A Baby’s Dedication in a Baptist Church

20 04 2015

Block-Party-9Yesterday morning Kathleen and I attended a Baptist church in the neighborhood called the Beaches on the east side of Toronto close to Lake Ontario. The occasion was to witness a dedication service for our ten-month-old great grandson, Lane.

The dedication was part of a Sunday morning worship service and the building it was held in was a big and old but well-kept edifice. It had character.

The sanctuary itself had a faded splendor. Attendance was sparse, perhaps 80 or so in a sanctuary that would seat 250. We were delighted that our grandchildren, Ian and Chloe, were eager to present Lane to the Lord in this manner and the pastor made the dedication ritual personal and meaningful.

He noted clearly at the outset that this dedication would not be a salvation event; that neither the parents nor the church could save this child; that Lane would have to respond to the Gospel himself when his understanding was adequate to know in some measure that he had a personal need for a Savior.

Nevertheless, the pastor went on to commend the importance parents acknowledge when dedicating a child to God in this fashion, noting that they along with family and church would be expected to carry out faithfully the teaching and training pledged in this dedication. Together they would instruct Lane in the admonitions of the Lord.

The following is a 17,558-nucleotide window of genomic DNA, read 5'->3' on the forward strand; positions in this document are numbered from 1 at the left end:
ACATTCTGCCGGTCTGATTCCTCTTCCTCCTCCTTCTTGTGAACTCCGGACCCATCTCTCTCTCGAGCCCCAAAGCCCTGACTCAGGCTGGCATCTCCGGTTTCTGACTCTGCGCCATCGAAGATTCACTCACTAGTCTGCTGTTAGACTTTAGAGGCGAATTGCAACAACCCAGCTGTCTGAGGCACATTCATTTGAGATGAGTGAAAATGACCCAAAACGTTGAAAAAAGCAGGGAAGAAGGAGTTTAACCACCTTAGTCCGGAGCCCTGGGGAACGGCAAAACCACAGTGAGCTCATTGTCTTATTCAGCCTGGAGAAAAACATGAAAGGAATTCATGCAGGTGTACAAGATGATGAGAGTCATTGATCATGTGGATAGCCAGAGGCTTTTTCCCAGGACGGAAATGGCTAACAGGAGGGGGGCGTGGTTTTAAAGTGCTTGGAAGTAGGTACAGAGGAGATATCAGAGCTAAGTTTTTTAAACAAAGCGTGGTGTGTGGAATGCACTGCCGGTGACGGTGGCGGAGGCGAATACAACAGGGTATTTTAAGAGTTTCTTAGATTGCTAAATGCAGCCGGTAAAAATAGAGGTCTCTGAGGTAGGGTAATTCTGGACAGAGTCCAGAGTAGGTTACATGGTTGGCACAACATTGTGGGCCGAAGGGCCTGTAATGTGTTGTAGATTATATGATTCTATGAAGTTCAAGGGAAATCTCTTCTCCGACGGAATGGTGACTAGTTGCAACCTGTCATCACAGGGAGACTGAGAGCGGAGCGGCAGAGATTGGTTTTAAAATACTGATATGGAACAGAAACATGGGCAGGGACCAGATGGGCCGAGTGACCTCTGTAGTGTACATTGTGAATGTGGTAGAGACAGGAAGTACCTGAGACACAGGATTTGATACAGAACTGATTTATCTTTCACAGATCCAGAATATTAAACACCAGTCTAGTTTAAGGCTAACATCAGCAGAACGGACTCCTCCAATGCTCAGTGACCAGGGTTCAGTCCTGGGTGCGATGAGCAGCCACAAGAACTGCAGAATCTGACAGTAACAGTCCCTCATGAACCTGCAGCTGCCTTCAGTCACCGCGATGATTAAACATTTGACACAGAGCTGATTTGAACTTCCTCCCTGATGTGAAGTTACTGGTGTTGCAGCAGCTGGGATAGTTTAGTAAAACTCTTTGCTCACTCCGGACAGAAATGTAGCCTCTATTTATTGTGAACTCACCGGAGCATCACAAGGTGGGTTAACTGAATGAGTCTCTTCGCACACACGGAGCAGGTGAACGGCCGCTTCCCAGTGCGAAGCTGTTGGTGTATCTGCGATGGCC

The pastor’s message was titled: How to Raise Children to Know God. It was fully outlined in the bulletin and delivered clearly and with personal warmth, mainly in a teaching mode. The flock listened attentively from their places scattered here and there in the sanctuary.

The community surrounding this church building was long-established; houses were close together but well kept in repair and in some cases refurbished. This narrow street and many streets throughout the community were lined on one side with cars. Their owners had parked to go to the beaches, or the shops in the area.

Because there was no available parking at the church our daughter and her husband, who had brought us, found a parking space about six blocks away and then walked back to the church.

It was clear from the bulletin that this church was actively attempting to reach beyond its physical boundaries to offer ministry in the area. According to the bulletin, there also seemed to be an active church prayer life.

I admired the pastor, a man of 45 or so, for his optimism and courage in ministering in this context. This Beaches area was a slice of the modern city. As would be true in most urban areas, there would be great need for the Gospel in the tightly spaced surrounding community. In its midst, to a remnant of Christian city dwellers, the pastor ministered gently and positively.

Before entering the church, I had scanned the densely packed dwellings of this middle class community. Remembering my pastoral experiences, with so many homes intact on the outside but reeling on the inside, I felt the brokenness of our world.